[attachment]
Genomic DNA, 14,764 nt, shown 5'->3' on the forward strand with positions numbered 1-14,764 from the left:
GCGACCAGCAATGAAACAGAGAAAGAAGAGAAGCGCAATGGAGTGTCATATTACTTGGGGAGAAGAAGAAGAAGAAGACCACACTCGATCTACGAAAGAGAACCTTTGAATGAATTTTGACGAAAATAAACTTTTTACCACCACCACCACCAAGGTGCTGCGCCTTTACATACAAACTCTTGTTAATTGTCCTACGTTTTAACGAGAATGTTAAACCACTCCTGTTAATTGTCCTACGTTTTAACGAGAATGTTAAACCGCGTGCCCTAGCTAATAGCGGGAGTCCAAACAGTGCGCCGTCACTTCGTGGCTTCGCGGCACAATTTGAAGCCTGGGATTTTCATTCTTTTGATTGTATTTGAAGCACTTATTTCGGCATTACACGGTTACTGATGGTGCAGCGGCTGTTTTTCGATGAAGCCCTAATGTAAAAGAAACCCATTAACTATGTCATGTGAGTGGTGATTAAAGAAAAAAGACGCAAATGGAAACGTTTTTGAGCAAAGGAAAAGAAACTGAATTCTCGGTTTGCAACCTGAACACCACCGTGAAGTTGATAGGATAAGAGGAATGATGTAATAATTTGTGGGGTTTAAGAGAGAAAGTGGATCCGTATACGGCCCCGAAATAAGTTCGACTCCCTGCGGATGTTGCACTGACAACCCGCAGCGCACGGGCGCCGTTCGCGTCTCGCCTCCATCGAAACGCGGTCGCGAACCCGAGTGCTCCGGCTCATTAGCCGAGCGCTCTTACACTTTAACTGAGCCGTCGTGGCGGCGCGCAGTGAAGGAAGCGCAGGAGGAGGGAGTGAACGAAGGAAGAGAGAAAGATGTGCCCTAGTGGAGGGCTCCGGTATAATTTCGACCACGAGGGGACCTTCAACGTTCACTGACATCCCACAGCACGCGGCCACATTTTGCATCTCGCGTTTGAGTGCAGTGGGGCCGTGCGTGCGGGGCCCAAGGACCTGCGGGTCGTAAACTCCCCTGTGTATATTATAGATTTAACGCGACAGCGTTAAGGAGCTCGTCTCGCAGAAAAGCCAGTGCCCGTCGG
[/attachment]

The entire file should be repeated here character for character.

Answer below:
Genomic DNA, 14,764 nt, shown 5'->3' on the forward strand with positions numbered 1-14,764 from the left:
GCGACCAGCAATGAAACAGAGAAAGAAGAGAAGCGCAATGGAGTGTCATATTACTTGGGGAGAAGAAGAAGAAGAAGACCACACTCGATCTACGAAAGAGAACCTTTGAATGAATTTTGACGAAAATAAACTTTTTACCACCACCACCACCAAGGTGCTGCGCCTTTACATACAAACTCTTGTTAATTGTCCTACGTTTTAACGAGAATGTTAAACCACTCCTGTTAATTGTCCTACGTTTTAACGAGAATGTTAAACCGCGTGCCCTAGCTAATAGCGGGAGTCCAAACAGTGCGCCGTCACTTCGTGGCTTCGCGGCACAATTTGAAGCCTGGGATTTTCATTCTTTTGATTGTATTTGAAGCACTTATTTCGGCATTACACGGTTACTGATGGTGCAGCGGCTGTTTTTCGATGAAGCCCTAATGTAAAAGAAACCCATTAACTATGTCATGTGAGTGGTGATTAAAGAAAAAAGACGCAAATGGAAACGTTTTTGAGCAAAGGAAAAGAAACTGAATTCTCGGTTTGCAACCTGAACACCACCGTGAAGTTGATAGGATAAGAGGAATGATGTAATAATTTGTGGGGTTTAAGAGAGAAAGTGGATCCGTATACGGCCCCGAAATAAGTTCGACTCCCTGCGGATGTTGCACTGACAACCCGCAGCGCACGGGCGCCGTTCGCGTCTCGCCTCCATCGAAACGCGGTCGCGAACCCGAGTGCTCCGGCTCATTAGCCGAGCGCTCTTACACTTTAACTGAGCCGTCGTGGCGGCGCGCAGTGAAGGAAGCGCAGGAGGAGGGAGTGAACGAAGGAAGAGAGAAAGATGTGCCCTAGTGGAGGGCTCCGGTATAATTTCGACCACGAGGGGACCTTCAACGTTCACTGACATCCCACAGCACGCGGCCACATTTTGCATCTCGCGTTTGAGTGCAGTGGGGCCGTGCGTGCGGGGCCCAAGGACCTGCGGGTCGTAAACTCCCCTGTGTATATTATAGATTTAACGCGACAGCGTTAAGGAGCTCGTCTCGCAGAAAAGCCAGTGCCCGTCGG